Bruce first learned about Sailrite through a customer. The customer wanted a new bimini top for his boat. While doing some online research, Bruce found Sailrite. “I am a boat owner as well. As this was something that I had never done, and something I wanted to do for my own boat, I took on the job. When sewing canvas projects for customers, I always refer them to the Sailrite website. I have them choose and purchase their own material, always recommending Sunbrella®.” Bruce used the Sailrite bimini top video tutorial to guide him through the fabrication process for both the customer’s bimini and his own.

Bruce has also used Sailrite’s free video resources to sew new patio cushions for a friend of the family. “A close friend of my wife’s asked me to make new cushion covers for her patio set — about 20 cushions. This was a perfect winter job that I did last year and completed by the spring.” Bruce referred to Sailrite’s “How to Make a French Mattress Style Cushion” video to complete the mammoth undertaking. “I purchased Silk Film from Sailrite and, following the tutorial, I was able to easily stuff the foam back into each cover.”

Dog Days of Sewing

Bruce and Joan recently adopted a rescue dog, and that opened Bruce up to new sewing projects he hadn’t previously attempted. “My wife and I have taken on the challenge of adopting a terrier mix from our local shelter. When I am not walking or training Toby to sit and roll over, I am in the basement making him stuffed toys.” When they first adopted Toby, the Calendrillos immediately went to a local pet supply store and stocked up on food, treats and a stuffed toy. Two days later, the store-bought toy was ripped to shreds.

Bruce knew he could do better. He immediately set to work sewing dog toys from higher quality materials that could stand up to Toby’s canines. Using leftover Sunbrella from a recent sewing project, he got to work. “I felt that the toughness of the fabric would lend itself to the biting and pulling of the animal.” Bruce adapted the same French seam technique he learned from the Sailrite cushion video and applied it to the dog toy. He took two circles of Sunbrella and sewed them together with a French seam, stuffing the toy with fiberfill and a squeaker. “I have made several of these toys for family and friends with dogs. The French seam adds extra durability, and Toby has yet to get a tooth through the Sunbrella.”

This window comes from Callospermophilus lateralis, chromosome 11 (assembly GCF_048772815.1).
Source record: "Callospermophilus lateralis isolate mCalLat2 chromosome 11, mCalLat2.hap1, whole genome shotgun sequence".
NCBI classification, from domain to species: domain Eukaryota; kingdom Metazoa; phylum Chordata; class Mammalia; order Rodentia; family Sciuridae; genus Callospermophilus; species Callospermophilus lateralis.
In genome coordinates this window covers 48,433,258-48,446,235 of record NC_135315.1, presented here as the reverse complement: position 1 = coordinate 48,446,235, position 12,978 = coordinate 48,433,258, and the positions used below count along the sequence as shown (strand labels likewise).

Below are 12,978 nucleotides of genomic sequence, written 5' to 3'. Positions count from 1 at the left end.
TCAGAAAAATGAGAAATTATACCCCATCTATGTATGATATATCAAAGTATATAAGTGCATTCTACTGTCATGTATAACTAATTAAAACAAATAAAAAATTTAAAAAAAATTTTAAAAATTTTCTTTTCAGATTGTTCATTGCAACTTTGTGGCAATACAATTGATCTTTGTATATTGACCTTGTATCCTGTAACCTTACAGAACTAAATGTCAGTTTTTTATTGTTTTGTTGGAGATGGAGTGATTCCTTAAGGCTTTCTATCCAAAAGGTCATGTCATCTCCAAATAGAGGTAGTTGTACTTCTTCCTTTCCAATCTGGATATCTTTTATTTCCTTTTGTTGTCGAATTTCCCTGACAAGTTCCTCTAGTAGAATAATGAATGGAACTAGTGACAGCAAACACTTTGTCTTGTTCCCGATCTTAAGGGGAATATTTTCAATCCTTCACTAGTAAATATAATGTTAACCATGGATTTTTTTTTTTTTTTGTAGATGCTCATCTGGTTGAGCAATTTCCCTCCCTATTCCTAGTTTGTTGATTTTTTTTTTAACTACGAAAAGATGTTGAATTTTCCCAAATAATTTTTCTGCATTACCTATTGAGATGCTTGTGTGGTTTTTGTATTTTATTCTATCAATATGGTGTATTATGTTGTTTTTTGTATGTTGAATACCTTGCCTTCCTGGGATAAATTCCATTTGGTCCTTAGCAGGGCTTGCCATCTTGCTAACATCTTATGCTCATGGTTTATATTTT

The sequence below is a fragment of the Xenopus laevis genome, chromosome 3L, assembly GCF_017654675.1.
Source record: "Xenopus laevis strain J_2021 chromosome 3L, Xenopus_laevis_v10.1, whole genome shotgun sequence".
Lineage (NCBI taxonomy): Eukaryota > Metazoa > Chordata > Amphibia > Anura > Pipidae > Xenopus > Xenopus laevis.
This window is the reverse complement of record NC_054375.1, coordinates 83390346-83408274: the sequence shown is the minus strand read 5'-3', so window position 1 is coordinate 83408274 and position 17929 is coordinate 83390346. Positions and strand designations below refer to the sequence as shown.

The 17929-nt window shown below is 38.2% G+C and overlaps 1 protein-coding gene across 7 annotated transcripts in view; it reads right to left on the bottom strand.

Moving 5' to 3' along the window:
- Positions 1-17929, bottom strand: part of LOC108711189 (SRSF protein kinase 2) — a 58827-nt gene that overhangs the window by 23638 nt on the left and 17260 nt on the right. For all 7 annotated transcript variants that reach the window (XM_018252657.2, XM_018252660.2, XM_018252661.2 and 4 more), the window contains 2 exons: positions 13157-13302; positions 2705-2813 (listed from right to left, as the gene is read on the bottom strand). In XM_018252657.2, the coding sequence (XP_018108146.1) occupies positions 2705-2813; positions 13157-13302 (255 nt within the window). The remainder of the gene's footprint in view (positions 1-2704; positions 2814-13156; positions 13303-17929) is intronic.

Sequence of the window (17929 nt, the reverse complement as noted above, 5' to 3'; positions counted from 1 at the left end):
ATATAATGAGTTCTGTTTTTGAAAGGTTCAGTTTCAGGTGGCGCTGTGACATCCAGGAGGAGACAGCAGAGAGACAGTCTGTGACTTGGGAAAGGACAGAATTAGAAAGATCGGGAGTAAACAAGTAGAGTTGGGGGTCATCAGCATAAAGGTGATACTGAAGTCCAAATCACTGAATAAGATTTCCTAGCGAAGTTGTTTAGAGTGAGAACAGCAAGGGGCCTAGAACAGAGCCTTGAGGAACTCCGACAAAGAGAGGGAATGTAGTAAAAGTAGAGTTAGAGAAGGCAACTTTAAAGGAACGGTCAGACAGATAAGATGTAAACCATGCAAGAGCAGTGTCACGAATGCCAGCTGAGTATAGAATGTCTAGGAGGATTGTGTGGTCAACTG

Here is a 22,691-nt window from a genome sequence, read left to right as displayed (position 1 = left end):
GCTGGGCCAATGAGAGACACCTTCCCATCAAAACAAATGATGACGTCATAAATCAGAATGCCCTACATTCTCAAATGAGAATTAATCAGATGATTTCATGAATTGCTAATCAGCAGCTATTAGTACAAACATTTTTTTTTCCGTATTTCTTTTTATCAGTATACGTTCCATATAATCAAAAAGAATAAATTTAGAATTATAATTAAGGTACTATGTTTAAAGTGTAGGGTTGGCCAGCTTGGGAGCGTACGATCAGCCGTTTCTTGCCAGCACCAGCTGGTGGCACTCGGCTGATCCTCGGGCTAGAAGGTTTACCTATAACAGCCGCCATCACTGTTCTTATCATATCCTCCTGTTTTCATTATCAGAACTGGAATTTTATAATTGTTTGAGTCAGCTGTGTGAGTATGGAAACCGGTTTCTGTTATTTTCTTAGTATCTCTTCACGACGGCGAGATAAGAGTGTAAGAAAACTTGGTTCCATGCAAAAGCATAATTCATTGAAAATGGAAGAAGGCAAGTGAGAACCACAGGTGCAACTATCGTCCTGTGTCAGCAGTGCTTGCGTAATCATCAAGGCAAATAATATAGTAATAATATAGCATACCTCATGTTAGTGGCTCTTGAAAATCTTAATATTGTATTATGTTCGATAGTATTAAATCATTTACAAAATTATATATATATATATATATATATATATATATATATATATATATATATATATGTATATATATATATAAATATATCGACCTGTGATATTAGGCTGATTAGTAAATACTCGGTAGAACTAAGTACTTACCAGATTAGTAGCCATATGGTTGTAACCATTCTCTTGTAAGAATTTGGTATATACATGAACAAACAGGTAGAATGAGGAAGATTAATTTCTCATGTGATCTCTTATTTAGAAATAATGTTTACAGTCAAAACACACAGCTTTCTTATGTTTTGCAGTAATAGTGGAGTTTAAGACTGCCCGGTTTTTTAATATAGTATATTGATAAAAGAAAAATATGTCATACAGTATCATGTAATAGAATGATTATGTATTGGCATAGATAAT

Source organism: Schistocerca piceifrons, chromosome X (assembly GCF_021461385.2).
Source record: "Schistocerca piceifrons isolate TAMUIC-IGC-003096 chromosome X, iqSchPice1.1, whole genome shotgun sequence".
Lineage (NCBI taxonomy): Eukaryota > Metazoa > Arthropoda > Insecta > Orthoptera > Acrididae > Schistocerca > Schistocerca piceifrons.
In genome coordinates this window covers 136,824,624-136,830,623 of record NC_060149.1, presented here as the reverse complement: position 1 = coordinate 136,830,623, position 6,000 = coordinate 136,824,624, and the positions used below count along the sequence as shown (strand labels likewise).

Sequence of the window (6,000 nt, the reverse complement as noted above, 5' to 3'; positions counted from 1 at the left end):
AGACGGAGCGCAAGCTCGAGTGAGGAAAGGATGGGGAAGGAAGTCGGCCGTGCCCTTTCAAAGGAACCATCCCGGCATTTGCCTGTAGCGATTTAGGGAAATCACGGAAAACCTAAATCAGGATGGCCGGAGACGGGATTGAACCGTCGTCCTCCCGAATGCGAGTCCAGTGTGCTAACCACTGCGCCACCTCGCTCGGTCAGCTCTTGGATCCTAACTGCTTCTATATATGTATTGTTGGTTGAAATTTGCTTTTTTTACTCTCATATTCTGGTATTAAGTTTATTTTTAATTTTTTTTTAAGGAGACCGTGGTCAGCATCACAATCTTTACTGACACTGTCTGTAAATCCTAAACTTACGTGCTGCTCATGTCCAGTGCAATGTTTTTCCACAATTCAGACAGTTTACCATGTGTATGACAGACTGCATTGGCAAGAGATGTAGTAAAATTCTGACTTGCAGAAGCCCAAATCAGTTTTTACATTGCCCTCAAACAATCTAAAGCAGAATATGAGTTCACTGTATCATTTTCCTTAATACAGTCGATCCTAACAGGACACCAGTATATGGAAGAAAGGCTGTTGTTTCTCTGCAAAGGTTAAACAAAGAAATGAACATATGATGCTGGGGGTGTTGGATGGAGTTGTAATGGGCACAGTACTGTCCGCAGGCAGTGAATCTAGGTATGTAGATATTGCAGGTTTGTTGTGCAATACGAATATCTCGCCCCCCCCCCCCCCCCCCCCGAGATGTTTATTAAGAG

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So many handmade toys to choose from!

He next adapted this simple design to make a Frisbee®-type toy. He added another circular stitch 1-1/2 inches in from the edge of the fabric disk once it was completed, making a flatter, more disk-shaped toy. “It flies much farther than the first toy. And since it’s only cloth and fiberfill, I can throw it in the house without breaking anything (so far).” Bruce challenged himself yet again when he designed “Toby’s Big Ball” — a pentagonal-shaped toy similar to a soccer ball. “The ball is half as big as Toby, but since it is so soft and light he can easily grab and carry it around. And he looks absolutely silly doing it.” Bruce added a small rope loop when closing the toy that he backstitched over several times to secure it. The rope makes it easier for Bruce to throw the ball and turns it into a pull toy also.

Not stopping at toys, Bruce has also made dog and cat beds from leftover fleece and fiberfill. “I am always looking to hone my skills and learn different sewing techniques.” Bruce shared that he plans on making a PVC-style elevated dog bed soon using the Sailrite video tutorial. Toby sounds like one lucky pup to be spoiled with all these handmade goodies!

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A cozy dog bed made from fleece and fiberfill.

What does Bruce do when he’s not busy with his sewing business or making toys for the newest member of the family? “When I am not working on hemming pants, shortening curtains, taking in dresses or letting out men’s pants that ‘must have shrunk in the dryer,’ I am putting my scrap material to good use.” With all the projects he’s done for customers and his own sewing, Bruce has amassed a large amount of scrap fabric. “Too much to throw away but too little to use on a major project,” as he put it. He sews eye pillows and sachets for his daughter’s farm store that she fills with organic herbs. He makes doll clothes for his granddaughter’s and great-nieces’ American Girl® dolls. “I volunteer at my granddaughter’s 2nd grade class and made Christmas presents for each of her classmates — wallets for the boys and wristlets for the girls.”

With no signs of slowing down in sight, Bruce will keep putting his sewing skills to great use. Whether he’s sewing canvas, hemming pants and tailoring clothes, or sewing more toys and dog beds for Toby, he’s doing it his own way and on his own schedule. Semiretirement isn’t slowing Bruce down one bit, and Toby is sure to keep him in stitches for a long time to come.